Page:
“Jay Dolan almost single-handedly shifted the focus of Catholic historiography to the lives of ordinary immigrants in all their ethnic, racial and social diversity — their families and parishes, ‘neighborhood gods’ and cultural rituals, internal conflicts and eventual assimilation into a mainstream American society which, collectively, they transformed,” said R. Scott Appleby, Dolan’s successor at the Cushwa Center and now the Marilyn Keough Dean of the Keough School of Global Affairs and professor of history. “His magnum opus, ‘The American Catholic Experience,’ is a monumental synthesis of the groundbreaking research of a generation of social historians — many of whom Jay drew into the growing Cushwa Center network. A ‘people’s history,’ it was among the first and by far the most influential reinterpretation of American Catholic history in the wake of the Second Vatican Council. Jay was a mentor, a valued colleague and a dear friend. With many others whose lives he touched, I will miss him.”
A busy publication schedule did not distract Dolan from the classroom, where he instructed Notre Dame undergraduates in legendary classes such as The Irish-American Experience. He also directed a number of doctoral students and mentored a new generation of scholars through the Cushwa Center’s programs and outreach. Along the way, he held visiting appointments at institutions including Princeton University, University College Cork, Boston College and the University of Chicago, and he won distinguished prizes and fellowships from the Rockefeller Foundation, the American Catholic Historical Association, the American Council of Learned Societies and the Lilly Endowment. His scholarly achievements positioned him to interpret the American Catholic experience for a mass readership: Outlets such as the Chicago Tribune, the Los Angeles Times and The Washington Post sought his analysis for their religion reporting, and his reviews featured regularly in The New York Times during the 1990s.
Dolan retired in 2003, after which he remained active as a scholar and author, including the publication of “The Irish Americans: A History” (Bloomsbury, 2008). He continued to be an avid golfer and active member of Knollwood Country Club in Granger, Indiana, and Vero Beach Country Club in Florida, and he was also involved in numerous volunteer ministries, including with the Center for the Homeless in downtown South Bend, the Holy Cross Care and Rehabilitation Center, the Indian River Medical Center in Vero Beach, the VNA Hospice of Indian River County and the Arc of Indian River County, an organization devoted to serving individuals with special needs.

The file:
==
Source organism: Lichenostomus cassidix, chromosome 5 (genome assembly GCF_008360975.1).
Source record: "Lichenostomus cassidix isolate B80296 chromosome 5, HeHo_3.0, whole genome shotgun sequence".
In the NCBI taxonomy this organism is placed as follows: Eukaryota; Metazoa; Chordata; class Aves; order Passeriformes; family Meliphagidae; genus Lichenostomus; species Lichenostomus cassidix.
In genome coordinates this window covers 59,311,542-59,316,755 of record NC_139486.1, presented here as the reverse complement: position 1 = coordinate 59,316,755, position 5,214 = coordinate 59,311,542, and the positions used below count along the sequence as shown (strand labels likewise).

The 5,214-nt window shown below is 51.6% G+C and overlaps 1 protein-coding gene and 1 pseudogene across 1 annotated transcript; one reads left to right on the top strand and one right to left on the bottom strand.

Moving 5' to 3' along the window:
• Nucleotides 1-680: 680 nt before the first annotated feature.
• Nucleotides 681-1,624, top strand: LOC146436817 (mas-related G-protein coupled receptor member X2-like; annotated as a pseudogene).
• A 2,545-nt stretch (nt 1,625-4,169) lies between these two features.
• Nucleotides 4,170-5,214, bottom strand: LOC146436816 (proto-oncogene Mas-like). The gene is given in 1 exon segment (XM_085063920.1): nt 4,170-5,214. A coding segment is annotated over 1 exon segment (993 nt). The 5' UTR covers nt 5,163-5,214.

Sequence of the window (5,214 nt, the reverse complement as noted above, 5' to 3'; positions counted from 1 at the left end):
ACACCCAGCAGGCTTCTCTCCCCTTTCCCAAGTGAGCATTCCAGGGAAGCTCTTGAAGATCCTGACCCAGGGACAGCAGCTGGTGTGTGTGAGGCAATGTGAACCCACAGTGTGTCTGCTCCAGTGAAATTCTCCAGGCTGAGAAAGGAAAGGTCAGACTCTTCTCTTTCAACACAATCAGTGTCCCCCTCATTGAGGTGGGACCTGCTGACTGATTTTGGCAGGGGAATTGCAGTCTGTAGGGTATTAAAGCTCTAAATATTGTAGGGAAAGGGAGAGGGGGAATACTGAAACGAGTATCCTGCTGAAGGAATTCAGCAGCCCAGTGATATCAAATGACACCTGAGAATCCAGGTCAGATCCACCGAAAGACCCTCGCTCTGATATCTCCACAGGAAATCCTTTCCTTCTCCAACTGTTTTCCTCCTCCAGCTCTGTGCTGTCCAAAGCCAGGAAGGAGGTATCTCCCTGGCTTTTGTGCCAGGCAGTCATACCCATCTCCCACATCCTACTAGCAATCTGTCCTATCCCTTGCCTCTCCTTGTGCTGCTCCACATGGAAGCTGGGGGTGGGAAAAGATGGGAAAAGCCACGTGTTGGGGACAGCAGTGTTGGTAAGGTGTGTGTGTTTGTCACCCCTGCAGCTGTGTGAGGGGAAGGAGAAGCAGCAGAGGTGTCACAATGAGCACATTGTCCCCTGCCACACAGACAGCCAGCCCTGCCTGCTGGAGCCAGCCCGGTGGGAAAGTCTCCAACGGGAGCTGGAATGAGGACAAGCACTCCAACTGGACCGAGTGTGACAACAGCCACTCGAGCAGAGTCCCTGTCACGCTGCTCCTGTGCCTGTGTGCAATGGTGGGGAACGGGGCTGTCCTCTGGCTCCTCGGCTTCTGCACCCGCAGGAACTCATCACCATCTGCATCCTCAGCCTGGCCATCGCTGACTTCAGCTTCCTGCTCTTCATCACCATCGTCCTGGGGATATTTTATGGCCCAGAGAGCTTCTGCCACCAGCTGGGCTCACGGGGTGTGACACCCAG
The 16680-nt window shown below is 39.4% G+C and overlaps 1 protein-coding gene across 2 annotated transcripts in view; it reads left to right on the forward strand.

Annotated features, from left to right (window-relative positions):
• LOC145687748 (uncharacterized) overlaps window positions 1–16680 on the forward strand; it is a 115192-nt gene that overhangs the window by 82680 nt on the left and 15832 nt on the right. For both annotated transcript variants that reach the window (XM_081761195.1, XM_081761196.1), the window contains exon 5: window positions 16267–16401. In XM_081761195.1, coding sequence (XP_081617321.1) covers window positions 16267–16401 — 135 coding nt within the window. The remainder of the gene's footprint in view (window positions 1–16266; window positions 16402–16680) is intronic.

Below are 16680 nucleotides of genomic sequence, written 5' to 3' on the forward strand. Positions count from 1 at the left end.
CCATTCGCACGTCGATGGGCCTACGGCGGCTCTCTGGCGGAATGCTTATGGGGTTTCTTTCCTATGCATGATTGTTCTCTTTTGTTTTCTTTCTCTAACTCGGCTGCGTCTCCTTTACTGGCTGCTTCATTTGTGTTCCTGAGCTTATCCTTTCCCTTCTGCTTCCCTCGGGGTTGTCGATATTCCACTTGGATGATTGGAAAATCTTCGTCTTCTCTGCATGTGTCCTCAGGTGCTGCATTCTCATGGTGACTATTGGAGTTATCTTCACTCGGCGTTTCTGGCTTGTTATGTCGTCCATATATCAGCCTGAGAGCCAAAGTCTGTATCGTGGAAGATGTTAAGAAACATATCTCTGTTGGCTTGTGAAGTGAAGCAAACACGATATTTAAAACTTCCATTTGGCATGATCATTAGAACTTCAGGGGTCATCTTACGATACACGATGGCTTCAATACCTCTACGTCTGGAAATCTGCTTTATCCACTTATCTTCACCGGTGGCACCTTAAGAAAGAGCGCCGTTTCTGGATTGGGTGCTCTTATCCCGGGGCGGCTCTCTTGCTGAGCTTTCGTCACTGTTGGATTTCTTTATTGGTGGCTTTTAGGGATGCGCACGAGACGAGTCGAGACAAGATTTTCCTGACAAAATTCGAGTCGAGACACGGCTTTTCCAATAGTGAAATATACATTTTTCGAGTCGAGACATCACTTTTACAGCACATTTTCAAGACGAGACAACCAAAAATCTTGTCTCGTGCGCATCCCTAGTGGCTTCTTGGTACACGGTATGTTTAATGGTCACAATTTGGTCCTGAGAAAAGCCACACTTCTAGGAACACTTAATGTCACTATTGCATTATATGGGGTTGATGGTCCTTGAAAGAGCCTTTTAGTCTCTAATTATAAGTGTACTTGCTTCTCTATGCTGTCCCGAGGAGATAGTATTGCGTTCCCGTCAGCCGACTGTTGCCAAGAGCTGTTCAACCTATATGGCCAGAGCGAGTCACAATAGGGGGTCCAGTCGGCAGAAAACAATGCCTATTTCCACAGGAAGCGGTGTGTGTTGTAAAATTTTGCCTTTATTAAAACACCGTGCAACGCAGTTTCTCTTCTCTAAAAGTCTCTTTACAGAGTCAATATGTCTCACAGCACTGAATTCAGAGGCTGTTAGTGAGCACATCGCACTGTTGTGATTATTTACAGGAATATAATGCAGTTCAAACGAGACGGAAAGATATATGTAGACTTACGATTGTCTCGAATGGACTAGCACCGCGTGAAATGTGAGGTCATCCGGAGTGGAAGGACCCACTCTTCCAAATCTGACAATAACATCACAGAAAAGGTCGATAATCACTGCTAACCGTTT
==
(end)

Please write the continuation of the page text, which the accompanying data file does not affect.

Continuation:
“Jay showed me how to teach and write history, how to do research, and how to support other scholars through the Cushwa Center. I learned from him that all of this work was critically important, and that it required time and patience to do it well,” said Cushwa Center director Kathleen Sprows Cummings. “Perhaps the most valuable lesson I learned from Jay, though, was that no matter how vital and significant our historical work was, when it came to building a happy and successful life, professional commitments mattered far less than caring for family, cultivating deep friendships and giving back to the community. He did all of those things exceptionally well. I couldn’t have asked for a better mentor and friend, and his death saddens me beyond measure.”
Dolan is survived by two children, Patrick J. Dolan (Ingrid) of Santa Fe, New Mexico, and Mark M. Dolan (Jacque) of Salem, Oregon, along with two grandchildren. He was preceded in death by his wife, Patricia McNeal Dolan, in 2018.
A funeral Mass will be held at 9:30 a.m. on June 16 at the Basilica of the Sacred Heart at Notre Dame, followed by burial at Cedar Grove Cemetery.
Originally published by cushwa.nd.edu on May 11.at